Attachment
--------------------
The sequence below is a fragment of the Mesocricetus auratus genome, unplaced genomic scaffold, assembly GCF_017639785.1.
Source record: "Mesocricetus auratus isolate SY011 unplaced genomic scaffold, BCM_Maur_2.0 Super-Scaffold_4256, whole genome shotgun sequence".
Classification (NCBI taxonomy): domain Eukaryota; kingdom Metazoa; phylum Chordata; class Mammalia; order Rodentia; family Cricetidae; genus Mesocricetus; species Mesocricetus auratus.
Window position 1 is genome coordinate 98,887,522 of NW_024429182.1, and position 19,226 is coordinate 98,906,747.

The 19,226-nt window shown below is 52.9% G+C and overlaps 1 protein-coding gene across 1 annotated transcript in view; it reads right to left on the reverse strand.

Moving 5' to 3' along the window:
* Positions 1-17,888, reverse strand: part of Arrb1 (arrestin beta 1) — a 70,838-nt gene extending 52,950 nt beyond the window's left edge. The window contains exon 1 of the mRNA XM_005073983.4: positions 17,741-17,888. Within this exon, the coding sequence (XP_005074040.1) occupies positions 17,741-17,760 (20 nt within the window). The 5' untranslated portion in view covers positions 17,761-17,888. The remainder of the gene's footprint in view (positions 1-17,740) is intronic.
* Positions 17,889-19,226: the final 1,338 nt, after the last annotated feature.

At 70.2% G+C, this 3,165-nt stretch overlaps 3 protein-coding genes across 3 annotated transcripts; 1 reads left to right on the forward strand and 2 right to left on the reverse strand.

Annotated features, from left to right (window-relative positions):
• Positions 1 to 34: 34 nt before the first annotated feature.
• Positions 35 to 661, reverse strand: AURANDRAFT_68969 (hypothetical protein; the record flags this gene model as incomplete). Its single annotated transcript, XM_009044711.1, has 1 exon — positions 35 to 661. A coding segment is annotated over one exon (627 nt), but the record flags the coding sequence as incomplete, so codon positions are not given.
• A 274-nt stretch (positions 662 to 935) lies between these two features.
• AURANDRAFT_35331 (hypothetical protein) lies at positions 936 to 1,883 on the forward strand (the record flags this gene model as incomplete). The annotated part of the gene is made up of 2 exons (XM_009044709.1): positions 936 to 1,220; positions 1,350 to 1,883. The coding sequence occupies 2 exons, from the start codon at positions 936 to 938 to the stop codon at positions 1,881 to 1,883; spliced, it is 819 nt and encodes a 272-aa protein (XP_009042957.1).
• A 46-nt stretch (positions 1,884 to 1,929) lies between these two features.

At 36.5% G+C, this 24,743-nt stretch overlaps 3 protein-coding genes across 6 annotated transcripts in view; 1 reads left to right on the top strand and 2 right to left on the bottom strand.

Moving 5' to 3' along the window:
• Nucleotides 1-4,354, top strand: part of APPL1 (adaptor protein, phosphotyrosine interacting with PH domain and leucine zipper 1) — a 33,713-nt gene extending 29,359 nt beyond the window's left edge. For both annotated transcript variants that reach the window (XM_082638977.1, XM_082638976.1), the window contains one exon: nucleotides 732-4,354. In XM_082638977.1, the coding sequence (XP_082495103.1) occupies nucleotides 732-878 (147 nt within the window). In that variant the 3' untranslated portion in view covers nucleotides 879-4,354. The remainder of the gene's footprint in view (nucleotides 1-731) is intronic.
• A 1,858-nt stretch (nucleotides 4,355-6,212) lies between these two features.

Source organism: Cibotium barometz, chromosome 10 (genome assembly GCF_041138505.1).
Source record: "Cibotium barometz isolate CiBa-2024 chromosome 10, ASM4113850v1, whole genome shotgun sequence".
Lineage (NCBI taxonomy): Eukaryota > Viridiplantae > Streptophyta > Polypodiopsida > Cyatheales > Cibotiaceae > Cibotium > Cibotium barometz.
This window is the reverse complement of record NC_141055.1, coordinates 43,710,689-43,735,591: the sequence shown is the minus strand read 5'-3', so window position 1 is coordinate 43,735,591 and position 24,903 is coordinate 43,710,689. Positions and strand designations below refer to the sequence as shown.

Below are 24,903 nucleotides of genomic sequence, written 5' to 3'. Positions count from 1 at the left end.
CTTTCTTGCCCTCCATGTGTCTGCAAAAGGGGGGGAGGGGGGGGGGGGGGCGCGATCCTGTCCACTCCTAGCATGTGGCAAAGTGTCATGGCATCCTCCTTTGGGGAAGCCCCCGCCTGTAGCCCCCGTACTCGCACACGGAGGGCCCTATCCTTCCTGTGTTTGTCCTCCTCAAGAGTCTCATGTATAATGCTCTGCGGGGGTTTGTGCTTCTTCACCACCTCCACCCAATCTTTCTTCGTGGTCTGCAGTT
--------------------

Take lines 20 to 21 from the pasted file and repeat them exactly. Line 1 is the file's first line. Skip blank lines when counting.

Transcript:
Source organism: Cibotium barometz, chromosome 10 (genome assembly GCF_041138505.1).
Source record: "Cibotium barometz isolate CiBa-2024 chromosome 10, ASM4113850v1, whole genome shotgun sequence".